Mars might aptly be called all things to all people. For conspiracy theorists and science fiction fans it is the subject of endless speculation and generally bad movies. The red planet also functions as a tool for scientists seeking a better understanding of our own planet. For some it is a source of hope and escape from the earth’s declining environmental health and—for artists—a source of melodies.
From Nov. 7 through Jan. 12, Cal Poly will be embracing the many different identities through an interdisciplinary, interactive Mars exhibit at Kennedy Library at the Commons (the second-floor studying commons, for all you Cal Poly neophytes).
Adhering to the purpose stated in its title, Mars Within Reach: Artic Melodies and Science from the Red Planet will feature everything from data gathered during recent NASA expeditions to library resources, including a series of works by Edgar Rice Burroughs, considered by many to be the father of science fiction.
Rather than approach the topic from a pedantic perspective, curator Catherine Trujillo elected to present the material in a sportive, comic book style, with tactile and visual tools including scale models of different rovers, captions, movie posters, and timelines. The end result may well convey the message that the relationship between science and science fiction is not so much a dichotomy as a collapse of ideas and possibilities. The fact that 2008 is, after all, both NASA’s 50th anniversary and the 70-year anniversary of Orson Welles’ hysteria-inducing The War of the Worlds broadcast must bear some significance.
“There’s all these things that we’re trying to do in one little exhibit,” enthused Trujillo. “We try not to just do art. We try to hit all the colleges, but I didn’t realize how popular Mars was.”
John Keller, a physics professor at Cal Poly, initially proposed the concept for an exhibit about Mars, and a number of organizations and individuals—among them the NASA Mars
Exploration Program at the Jet Propulsion Laboratory (JPL), NASA's Phoenix Mars Lander Mission based at the University of Arizona, and the Design Rhythmics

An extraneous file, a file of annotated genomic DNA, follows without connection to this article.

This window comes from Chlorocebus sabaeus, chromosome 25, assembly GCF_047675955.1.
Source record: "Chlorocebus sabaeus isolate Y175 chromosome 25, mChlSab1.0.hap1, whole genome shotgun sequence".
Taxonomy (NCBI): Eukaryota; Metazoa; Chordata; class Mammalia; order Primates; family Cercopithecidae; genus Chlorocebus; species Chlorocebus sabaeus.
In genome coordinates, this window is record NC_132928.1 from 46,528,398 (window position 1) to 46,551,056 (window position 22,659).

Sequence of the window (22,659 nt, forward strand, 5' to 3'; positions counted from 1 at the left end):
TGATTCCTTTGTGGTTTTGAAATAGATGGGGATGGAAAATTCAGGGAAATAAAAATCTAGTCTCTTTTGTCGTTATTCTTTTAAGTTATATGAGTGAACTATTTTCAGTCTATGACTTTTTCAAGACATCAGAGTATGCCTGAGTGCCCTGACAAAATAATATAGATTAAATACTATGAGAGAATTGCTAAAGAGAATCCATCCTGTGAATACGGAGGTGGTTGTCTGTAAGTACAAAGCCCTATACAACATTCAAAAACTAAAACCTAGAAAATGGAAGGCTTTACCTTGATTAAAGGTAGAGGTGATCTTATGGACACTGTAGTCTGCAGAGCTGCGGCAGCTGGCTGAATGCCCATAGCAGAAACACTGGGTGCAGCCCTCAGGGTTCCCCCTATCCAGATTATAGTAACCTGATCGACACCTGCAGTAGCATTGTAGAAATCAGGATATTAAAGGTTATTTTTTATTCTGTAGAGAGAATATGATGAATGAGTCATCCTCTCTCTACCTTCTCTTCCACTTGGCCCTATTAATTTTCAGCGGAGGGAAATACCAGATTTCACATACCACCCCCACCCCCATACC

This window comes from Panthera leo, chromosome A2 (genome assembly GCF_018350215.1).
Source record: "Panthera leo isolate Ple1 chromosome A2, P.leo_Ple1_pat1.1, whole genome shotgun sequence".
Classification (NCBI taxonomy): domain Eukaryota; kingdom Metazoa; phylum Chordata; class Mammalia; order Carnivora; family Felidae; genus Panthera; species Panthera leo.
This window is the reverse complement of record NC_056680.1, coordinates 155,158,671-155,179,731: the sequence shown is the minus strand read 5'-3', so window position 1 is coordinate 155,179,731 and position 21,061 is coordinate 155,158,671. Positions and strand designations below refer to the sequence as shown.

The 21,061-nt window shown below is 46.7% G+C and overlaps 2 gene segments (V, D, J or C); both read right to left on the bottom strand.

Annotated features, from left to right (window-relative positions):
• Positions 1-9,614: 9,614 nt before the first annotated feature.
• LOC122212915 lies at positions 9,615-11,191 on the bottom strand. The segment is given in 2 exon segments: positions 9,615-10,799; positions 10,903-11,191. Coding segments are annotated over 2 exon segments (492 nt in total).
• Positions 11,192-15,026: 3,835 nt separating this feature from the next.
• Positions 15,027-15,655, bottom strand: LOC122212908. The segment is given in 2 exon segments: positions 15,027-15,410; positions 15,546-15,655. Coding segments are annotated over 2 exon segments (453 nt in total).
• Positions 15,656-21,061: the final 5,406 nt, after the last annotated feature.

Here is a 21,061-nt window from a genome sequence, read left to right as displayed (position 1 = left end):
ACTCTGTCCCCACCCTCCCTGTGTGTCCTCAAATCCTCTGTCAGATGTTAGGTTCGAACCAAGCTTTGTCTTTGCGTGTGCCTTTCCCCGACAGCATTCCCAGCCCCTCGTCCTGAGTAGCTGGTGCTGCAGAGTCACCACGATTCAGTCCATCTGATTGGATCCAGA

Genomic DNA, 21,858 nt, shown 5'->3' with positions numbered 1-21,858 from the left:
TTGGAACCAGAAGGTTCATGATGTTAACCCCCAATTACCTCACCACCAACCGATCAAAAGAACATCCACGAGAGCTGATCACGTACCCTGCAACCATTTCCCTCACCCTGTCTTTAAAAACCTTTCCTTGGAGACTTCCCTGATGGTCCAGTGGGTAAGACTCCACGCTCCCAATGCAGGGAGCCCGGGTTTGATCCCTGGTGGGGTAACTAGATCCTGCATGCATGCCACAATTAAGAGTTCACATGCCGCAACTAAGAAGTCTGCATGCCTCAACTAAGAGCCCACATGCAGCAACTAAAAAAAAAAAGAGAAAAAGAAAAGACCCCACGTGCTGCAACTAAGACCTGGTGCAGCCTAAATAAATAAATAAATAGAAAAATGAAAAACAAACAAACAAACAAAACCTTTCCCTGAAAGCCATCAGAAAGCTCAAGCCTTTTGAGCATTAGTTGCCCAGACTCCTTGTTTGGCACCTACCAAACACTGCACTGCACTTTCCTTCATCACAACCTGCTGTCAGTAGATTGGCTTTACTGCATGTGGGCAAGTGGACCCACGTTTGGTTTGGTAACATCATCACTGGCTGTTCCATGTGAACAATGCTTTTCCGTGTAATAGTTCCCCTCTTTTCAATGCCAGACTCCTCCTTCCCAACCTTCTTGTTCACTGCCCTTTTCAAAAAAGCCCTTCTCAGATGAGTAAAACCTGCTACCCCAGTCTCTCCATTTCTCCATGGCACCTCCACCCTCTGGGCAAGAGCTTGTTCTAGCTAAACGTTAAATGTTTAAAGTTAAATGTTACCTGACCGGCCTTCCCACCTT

Sonification Research Lab—immediately offered assistance and data. Keller’s own work, based on data gathered from a gamma-ray spectrometer, represents the “arctic melodies” aspect of the exhibit. His work consists of a sonification and auditory display that he developed with composer and percussionist Marty Quinn, an all-too-rare example of art and science in conversation.
The duo created a composition using four different musical instruments to interpret four sets of data describing the surface of Mars. The pitch grows lower or higher and a note sounds softer or louder to correspond to the latitude, quantity of sunlight reaching a particular region, and the presence of hydrogen and neutrons. Percussion, for example, correlates to the presence of sunlight. Of course, in order to comprehend what they’re hearing, people must first understand how to listen to the data, but Keller insists that the scientific principles are simple enough that most college students should be able to grasp the general concept. And once they do, people can develop an entirely new relationship with the red planet, one not based on visually processing scientific data but on music and abstracted, unseen theory.
“The musical composition that people hear is very nice, and yet it was captured using data,” explained Keller. “Like Mars wrote the song. The northern poles of Mars sound different from the equator. It’s an interesting question about how we perceive our world.”
Issues of perception play a central role in the display, and Trujillo welcomed the university’s Disability Resource Center to contribute, placing Mars within reach of an even wider audience, including those who might have a visual disability. Many of the models and topographical surfaces on loan from JPL and NASA’s Phoenix Mission can be touched, and the information panels will be accompanied by a Braille transcription, adding still another dimension of experience.
Above all else, Trujillo and Keller sought to minimize the gap between the earth and its neighbor by any means necessary, short of plucking the orb from the sky. They distilled surplus data into key bits of knowledge from each Mars fact-finding mission. Everyone should know, for example, that the purpose of nearly every mission is to trace the presence of water, the primary factor that affects geology, climate, and life. Another key fact is that—regardless of what the guy wearing headgear fashioned from tin foil told you—as of yet, none of the complex organisms that would indicate the presence of life have been detected on Mars. Translation: No Martians. Even Trujillo had to overcome her perception of Mars as a dry, hot planet; in fact, it’s downright chilly.
And, whether your Mars takes the form of a planet inhabited by Welles’ “strange beings” preparing to invade New Jersey or something closer to a space “crimson and bright, filling our telescopes with vague intimations of almost-familiar landforms,” as David Grinspoon stated in Scientific American, it’s closer now than it has ever been.
INFOBOX: One long car ride
Mars Within Reach: Arctic Melodies and Science from the Red Planet is on display at Cal Poly’s Kennedy Library Gallery at the Commons Nov. 7 through Jan. 12. An opening reception takes place Nov. 14 from 4:30 to 6 p.m.
Arts Editor Ashley Schwellenbach hopes that when Mars attacks, it starts with the politicians. Send visions of a utopian world to email@example.com.